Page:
Key to the new status quo: Information, the organization that ensures everyone’s access to reliable information.


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Set Fire to the Rain

Fate of Flames — Sarah Raughley
Effigies, book 1

2016’s Fate of Flames is the first volume in Sarah Raughley’s Effigies series.

Maia is an Effigy, imbued with powers beyond mortal ken. On the plus side, awesome powers yay. On the minus side, Maia only gained her new fire-based powers because the previous fire Effigy, Natalya, died. The lifespan of an Effigy is measured in years … if they are lucky.

Maia can expect to spend the rest of her short life fighting monsters.


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Eve of Destruction

The Rosewater Insurrection — Tade Thompson
Wormwood Trilogy, book 2

Tade Thompson’s 2019 The Rosewater Insurrection is the second volume in his Wormwood trilogy.

Researcher Aminat Arigbede and her psychic husband Kaaro have a happy marriage. Their domestic bliss is ephemeral … they live on a planet that is slowly but inexorably being taken from the human species by alien invaders.

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It Looks Like Rain

An Excess Male — Maggie Shen King

Maggie Shen King’s 2017’s An Excess Male is a standalone near-future SF novel.

Lee Wei-guo is one of forty million men who make up China’s so-called Bounty, the number of men in excess of the number of women. It’s a legacy of China’s one child policy that has been complicated by misogynistic choices to favor male children and abort or abandon females. Managing the Bounty is a pressing public policy challenge. Responses have included legalizing polyandry and assigning sex workers to the superfluous men.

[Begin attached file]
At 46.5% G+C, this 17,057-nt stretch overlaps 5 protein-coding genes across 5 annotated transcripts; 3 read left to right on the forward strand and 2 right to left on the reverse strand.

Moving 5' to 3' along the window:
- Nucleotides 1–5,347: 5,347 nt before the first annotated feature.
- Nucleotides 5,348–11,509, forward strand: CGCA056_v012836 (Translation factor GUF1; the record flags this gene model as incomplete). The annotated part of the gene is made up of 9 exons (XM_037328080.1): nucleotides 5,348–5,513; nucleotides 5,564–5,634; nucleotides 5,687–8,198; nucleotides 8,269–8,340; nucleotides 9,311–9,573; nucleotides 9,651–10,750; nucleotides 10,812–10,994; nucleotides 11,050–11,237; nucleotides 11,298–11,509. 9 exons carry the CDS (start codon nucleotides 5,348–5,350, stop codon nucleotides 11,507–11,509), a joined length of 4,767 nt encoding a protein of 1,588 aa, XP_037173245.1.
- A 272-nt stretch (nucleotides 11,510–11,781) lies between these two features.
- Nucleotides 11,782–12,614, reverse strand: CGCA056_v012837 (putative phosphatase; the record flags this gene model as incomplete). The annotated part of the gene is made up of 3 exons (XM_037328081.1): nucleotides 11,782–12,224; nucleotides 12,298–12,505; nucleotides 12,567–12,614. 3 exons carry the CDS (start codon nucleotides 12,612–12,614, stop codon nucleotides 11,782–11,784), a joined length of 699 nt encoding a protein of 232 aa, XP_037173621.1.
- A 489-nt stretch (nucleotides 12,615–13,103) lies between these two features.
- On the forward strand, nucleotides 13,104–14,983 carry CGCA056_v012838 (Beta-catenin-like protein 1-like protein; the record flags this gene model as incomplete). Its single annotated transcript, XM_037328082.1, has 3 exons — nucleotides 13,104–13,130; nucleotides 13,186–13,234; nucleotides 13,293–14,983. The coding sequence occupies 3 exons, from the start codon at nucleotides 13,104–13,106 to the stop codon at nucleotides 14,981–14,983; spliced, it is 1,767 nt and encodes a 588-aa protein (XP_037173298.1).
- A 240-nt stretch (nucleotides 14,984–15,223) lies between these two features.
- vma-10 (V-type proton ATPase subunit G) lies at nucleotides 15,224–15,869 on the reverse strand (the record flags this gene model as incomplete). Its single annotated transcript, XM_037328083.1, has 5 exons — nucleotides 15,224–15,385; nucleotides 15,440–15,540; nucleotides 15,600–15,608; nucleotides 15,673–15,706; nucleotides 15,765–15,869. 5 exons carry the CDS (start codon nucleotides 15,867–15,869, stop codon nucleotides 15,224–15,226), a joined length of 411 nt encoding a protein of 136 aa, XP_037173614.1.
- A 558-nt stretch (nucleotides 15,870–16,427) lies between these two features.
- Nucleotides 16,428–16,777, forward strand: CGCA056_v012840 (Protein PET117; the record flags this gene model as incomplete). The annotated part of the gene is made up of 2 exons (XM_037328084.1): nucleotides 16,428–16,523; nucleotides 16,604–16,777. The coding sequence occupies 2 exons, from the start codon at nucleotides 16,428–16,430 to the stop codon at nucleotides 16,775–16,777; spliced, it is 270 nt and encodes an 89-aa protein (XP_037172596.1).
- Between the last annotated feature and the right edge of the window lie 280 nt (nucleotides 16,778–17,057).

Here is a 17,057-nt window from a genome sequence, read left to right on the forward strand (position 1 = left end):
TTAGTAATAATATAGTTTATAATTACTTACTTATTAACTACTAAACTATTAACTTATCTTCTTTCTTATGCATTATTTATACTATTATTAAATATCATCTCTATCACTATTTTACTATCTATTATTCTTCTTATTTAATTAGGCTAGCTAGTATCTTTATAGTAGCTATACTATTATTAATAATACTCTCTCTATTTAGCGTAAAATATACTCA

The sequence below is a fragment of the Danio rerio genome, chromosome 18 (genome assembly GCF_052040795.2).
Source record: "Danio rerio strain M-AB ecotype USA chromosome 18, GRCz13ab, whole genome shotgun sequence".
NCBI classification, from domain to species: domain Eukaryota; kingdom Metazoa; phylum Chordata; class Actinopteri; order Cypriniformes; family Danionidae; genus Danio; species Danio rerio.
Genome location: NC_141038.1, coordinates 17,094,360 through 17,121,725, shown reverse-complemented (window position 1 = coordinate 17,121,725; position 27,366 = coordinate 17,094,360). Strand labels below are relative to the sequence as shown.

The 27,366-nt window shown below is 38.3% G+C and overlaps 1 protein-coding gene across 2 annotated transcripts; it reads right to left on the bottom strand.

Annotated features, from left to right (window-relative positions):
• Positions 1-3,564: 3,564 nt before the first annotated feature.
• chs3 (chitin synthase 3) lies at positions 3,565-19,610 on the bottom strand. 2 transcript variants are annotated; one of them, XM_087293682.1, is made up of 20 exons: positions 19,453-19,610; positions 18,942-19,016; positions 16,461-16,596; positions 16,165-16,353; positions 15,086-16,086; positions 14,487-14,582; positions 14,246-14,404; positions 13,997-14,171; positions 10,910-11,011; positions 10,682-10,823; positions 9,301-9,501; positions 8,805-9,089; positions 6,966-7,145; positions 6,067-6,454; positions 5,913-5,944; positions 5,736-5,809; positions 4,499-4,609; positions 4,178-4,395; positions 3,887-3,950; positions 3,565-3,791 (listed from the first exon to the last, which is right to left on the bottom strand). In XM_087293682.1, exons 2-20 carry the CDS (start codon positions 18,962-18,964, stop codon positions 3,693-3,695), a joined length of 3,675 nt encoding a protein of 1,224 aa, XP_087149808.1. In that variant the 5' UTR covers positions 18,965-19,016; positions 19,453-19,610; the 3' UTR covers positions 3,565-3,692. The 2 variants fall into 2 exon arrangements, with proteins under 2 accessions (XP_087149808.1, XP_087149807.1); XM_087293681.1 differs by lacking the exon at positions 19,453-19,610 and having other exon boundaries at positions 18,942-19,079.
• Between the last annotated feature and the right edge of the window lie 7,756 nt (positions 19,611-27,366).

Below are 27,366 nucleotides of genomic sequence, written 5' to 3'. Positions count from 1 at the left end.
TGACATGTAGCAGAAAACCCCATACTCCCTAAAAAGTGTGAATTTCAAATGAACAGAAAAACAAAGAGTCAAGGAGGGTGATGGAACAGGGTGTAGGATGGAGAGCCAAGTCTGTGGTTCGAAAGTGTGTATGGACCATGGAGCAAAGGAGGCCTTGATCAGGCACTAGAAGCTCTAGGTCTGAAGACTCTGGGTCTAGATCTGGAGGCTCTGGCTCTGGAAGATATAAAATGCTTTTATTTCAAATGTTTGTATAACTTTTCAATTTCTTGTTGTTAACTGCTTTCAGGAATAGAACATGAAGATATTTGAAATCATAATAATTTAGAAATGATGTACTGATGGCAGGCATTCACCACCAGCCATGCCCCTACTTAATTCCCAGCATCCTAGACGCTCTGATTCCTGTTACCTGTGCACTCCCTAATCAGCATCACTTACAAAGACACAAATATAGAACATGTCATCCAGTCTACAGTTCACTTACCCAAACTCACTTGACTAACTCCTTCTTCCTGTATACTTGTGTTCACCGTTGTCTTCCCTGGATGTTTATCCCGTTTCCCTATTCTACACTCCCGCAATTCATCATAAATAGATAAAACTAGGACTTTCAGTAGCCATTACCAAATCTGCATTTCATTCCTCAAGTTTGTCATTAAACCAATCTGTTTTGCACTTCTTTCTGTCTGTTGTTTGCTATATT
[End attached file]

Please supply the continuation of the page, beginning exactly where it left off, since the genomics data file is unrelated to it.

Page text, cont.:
Wei-guo is forty; his chances of finding a bride are waning. But there’s a glimmer of hope. He has enough money saved for a dowry1; he and his fathers can afford to pay a matchmaker for a few lunch meetings with prospective brides. One such has agreed to meet with Wei-guo and his fathers.

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So Far Away

Dragon Pearl — Yoon Ha Lee

Yoon Ha Lee’s 2019 Dragon Pearl is a standalone science fantasy novel.

Thirteen-year-old Min is a magical fox girl. Other supernatural races may be respected throughout the Thousand Worlds, but not foxes. Foxes are seen as untrustworthy and murderous. Min is brought up to conceal her fox nature from neighbours on Jinju.

Min is biding her time, waiting to turn fifteen, when she will be eligible to join the Thousand Worlds’ space force. That’s one way off backwater Jinju. She knows even a fox can do this, because her older brother Jun managed it.

One day an investigator appears, with bad news about Jun.


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Hands Red

Temper — Nicky Drayden

2018’s Temper is a standalone secondary world fantasy novel by Nicky Drayden.

A few pitiful singletons aside, every person has their twin. When one of the pair has a virtue, their twin will have the corresponding vice. There are seven virtues and seven vices; hence it is inevitable that one of the pair will have more virtues, one will have more vices.

Auben is remarkably vice-ridden; he has six of the possible seven vices. His twin Kasim has six virtues. Not that this bothers Auben; he enjoys his vices and is certain that he is smart enough to avoid their consequences.

Then Auben engages with Icy Blue.

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Of People Going By

How Long ‘til Black Future Month? — N. K. Jemisin

N. K. Jemisin’s 2018 How Long ‘til Black Future Month? is a collection of short stories. It is her first collection of stories. Nota bene: it’s only been out for a month, but that still makes it a 2018 publication and thus eligible for a 2019 Hugo. Just saying.